Brian Vaccaro -- Raymond James -- Analyst

Yes. Yes. Understood, OK. And on bartaco and Barcelona, you mentioned uploading these singles, are they each at that range? Or is the outsized sort of comp recovery at bartaco continuing into the quarter-to-date as you lapped the event up in Port Chester?

Norman J. Abdallah -- Chief Executive Officer

Yes, that's continuing, Brian. That will continue, we expect all the way through to October, roughly a 300-basis point benefits of the brands, to the bartaco comp sales from just purchased. But we would still be up in the low to single -- to mid-single digits even without the bartaco's. The bartaco is a little bit ahead of the Barcelona courses today. Because of that 300 basis point benefit of the both brands, as we said, very healthy, we're very happy with how they're doing tracking that low-to-mid single digits.

Brian Vaccaro -- Raymond James -- Analyst

Okay, that's helpful. Shifting gears to the new units at the Double Eagle. Obviously, there's some construction issues in Atlanta, which we've seen. But could you also touch on San Diego and obviously still early, but what you're seeing in the recently opened Century City location?

Norman J. Abdallah -- Chief Executive Officer

Sure. So Century City and again, we limit reservations will really come out. Every night, Century City has hit their reservation target, which is good. And in that location and that's up reservations only, in that location, we've seen more walk-in traffic than we have in any other Double Eagle to get the location of it as well and the champagne lounge called the Edith (ph) which is a separate business for us, we -- again, we're very slow on marketing. We're just now turning on the PR (inaudible) for the Edith, and then private dining, we have six or five private dining rooms in Century City and again, we don't turn on private dining until the third month.

San Diego is right on target for third year return on invested capital and we're seeing that Plano start to pick up as well even when the construction is going on. So as we said on the call, our 2018 basket is right on target.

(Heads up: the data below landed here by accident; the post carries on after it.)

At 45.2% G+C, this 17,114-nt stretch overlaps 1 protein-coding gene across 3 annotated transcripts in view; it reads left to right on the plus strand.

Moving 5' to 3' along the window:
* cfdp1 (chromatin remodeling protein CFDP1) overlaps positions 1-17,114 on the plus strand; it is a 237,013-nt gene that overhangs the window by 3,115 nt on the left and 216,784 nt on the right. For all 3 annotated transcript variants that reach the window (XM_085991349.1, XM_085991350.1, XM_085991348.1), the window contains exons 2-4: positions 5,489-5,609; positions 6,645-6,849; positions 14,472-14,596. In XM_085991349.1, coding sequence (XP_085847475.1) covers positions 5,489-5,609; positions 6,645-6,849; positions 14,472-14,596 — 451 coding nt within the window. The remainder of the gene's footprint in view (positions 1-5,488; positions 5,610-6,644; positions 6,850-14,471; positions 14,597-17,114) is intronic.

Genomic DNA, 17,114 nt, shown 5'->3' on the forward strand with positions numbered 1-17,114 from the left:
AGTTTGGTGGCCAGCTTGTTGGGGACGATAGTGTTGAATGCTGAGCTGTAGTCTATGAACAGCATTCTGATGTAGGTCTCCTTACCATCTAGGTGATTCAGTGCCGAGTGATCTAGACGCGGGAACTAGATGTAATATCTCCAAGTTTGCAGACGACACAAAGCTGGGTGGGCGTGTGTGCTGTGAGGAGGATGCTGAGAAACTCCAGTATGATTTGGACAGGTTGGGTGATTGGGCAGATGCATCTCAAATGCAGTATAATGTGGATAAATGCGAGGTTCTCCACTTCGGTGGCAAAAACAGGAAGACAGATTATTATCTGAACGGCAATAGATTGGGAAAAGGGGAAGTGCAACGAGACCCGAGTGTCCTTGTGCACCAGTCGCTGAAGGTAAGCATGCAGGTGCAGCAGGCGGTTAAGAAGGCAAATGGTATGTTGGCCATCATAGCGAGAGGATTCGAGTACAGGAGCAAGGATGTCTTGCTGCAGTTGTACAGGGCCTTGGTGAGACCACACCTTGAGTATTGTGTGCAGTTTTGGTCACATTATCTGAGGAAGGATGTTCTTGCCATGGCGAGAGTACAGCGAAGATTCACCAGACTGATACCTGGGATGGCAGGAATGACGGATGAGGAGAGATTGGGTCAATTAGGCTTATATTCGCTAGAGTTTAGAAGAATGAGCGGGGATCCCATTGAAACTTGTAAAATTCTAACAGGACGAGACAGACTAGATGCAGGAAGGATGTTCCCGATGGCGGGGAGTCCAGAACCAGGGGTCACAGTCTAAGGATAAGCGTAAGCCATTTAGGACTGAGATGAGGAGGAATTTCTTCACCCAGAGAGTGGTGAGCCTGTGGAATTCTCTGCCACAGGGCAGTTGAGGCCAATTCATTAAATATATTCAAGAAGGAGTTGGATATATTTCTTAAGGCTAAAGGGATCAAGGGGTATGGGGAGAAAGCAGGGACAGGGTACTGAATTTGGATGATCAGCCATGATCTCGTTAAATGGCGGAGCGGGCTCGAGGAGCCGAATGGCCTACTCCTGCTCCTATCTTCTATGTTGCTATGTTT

Brian Vaccaro -- Raymond James -- Analyst

Okay, and then two quick ones on the guidance, if I could. Just trying to reconcile sort of the '19 sales guidance and really what it implies in terms of the big sales performance, but it tried backing into it from your adjusted EBITDA and store margin guidance, it would seem to suggest somewhere in the $525 million, maybe $550 million range. Neil,is that a good ballpark? Or would be willing to provide a tighter range on that?

Neil Thomson -- Chief Financial Officer

Yes. That's a good ballpark. I think, given the range, we've got a 0 to plus 1.5, that probably covers the lowest sort of the higher pieces of that range.

Brian Vaccaro -- Raymond James -- Analyst

Okay. And then on the cash flow and balance sheet outlook, where do you expect your balance sheet debt or leverage ratio to settle out at the end of '19 And can you also remind us what the expected TI contributions are reflected in that net CapEx forecast? Thank you.

Neil Thomson -- Chief Financial Officer

Sure. So we're anticipating that the full year of 2019 to be roughly flat on free cash flow with the cash flow going out the door during the first quarter, obviously we had a peak of our CapEx spend happening in the first half of the year. We already mentioned we've got three restaurants open to date. And then as we mentioned, of course, starting to generate free cash flow in Q4 and obviously the change in our CapEx forecast is a probably the most significant difference to what we have -- what you may have modeled prior.

And then in terms of our leverage ratio, we're probably going to be in the range of 4.2 to 4.4 by the end of this year. Again, depending on whether we are at the higher or the lower end of the performance guidance ranges that we've shared. In terms of our total debt, as I said, it will be relatively flat year-over-year. So if it's sort of take the Q4 2018 numbers, that's kind of where we expect to be at the end of 2019 as well.

Brian Vaccaro -- Raymond James -- Analyst

Thank you.

Operator

And we will take our next question from John Ivankoe with JP Morgan.

Norman J. Abdallah -- Chief Executive Officer

Good morning, John. (multiple speakers) Good.

John Ivankoe -- JP Morgan -- Analyst

Thank you. Thank you very much. Hopefully, you like my question. So just thinking about and obviously covering this industry for a while, think bigger companies buy smaller companies, especially those that have a very specific culture that are entrepreneurially driven, assimilation to a bigger company you know can sometimes dilute what makes those concepts special. So I was hoping that we could take maybe a minute and just talk about what you're doing with these concepts to kind of get the best out of DFRG while still maintaining all the best that they brought to the table. In other words, why you bought the business, what it was. And if you talk about that in the context of what sounds like some top-down synergy numbers and obviously the increase in the synergy numbers, that maybe you're getting more profitability out of these concepts in the near-term than maybe we thought a month ago. You know, obviously synergies are a good thing, but when those synergies can go too far, we begin to see too much commonality among the brands that would otherwise be distinct and different.